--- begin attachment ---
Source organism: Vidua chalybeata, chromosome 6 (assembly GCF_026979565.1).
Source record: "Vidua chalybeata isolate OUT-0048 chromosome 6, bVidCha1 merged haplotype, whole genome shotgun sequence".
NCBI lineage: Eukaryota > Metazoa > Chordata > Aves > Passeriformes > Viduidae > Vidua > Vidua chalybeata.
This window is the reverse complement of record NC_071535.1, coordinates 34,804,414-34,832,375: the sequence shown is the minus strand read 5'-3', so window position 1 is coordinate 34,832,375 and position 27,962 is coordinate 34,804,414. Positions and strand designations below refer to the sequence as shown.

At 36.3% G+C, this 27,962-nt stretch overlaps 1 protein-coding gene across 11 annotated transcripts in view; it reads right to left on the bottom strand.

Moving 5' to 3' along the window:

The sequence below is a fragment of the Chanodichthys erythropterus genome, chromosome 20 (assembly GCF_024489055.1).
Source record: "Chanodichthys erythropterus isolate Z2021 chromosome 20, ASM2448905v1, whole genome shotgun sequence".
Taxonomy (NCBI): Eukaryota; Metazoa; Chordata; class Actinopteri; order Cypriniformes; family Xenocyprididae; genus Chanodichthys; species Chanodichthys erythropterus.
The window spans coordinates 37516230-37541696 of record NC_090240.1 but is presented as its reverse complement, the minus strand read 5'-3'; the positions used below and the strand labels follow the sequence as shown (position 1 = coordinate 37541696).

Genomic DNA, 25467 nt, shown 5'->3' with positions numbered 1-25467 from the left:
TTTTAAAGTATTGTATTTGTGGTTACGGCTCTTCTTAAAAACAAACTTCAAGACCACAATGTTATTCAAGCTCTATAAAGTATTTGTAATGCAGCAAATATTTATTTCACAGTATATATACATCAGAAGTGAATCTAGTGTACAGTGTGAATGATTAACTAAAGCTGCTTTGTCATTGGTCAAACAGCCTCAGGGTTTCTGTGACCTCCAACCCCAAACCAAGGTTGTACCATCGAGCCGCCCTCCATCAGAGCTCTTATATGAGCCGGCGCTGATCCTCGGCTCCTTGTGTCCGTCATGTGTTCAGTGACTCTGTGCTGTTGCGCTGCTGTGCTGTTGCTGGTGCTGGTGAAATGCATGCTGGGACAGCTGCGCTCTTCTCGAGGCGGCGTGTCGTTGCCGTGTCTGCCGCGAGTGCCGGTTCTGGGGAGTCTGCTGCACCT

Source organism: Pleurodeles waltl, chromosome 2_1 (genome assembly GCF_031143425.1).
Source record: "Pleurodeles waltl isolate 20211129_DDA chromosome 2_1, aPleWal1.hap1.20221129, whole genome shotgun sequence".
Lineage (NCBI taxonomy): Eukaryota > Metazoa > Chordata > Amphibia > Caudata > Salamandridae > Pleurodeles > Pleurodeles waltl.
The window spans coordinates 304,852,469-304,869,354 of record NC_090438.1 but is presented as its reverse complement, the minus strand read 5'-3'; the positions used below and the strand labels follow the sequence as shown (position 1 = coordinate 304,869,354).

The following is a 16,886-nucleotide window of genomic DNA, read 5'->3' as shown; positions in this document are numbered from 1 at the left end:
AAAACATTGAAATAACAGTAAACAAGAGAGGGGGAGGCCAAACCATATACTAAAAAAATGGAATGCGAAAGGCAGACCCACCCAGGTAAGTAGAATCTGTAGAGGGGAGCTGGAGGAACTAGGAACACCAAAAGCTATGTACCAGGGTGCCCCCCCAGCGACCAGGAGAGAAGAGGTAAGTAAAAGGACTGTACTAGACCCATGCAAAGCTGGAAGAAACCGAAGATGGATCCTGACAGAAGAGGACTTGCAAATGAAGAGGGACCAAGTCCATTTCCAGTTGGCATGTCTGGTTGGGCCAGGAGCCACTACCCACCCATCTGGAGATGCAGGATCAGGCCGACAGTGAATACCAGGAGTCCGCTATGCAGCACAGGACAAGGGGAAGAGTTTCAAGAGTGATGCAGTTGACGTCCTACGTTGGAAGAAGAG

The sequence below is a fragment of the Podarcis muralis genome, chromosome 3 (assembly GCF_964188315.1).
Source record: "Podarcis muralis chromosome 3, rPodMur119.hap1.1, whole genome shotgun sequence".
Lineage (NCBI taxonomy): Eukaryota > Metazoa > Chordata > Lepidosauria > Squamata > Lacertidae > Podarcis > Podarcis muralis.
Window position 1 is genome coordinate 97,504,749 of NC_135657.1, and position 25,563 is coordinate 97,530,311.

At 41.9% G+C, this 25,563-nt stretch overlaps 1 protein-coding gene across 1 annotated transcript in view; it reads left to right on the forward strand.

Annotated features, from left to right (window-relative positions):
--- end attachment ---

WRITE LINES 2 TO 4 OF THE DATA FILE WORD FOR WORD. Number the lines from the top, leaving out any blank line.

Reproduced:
Source record: "Vidua chalybeata isolate OUT-0048 chromosome 6, bVidCha1 merged haplotype, whole genome shotgun sequence".
NCBI lineage: Eukaryota > Metazoa > Chordata > Aves > Passeriformes > Viduidae > Vidua > Vidua chalybeata.
This window is the reverse complement of record NC_071535.1, coordinates 34,804,414-34,832,375: the sequence shown is the minus strand read 5'-3', so window position 1 is coordinate 34,832,375 and position 27,962 is coordinate 34,804,414. Positions and strand designations below refer to the sequence as shown.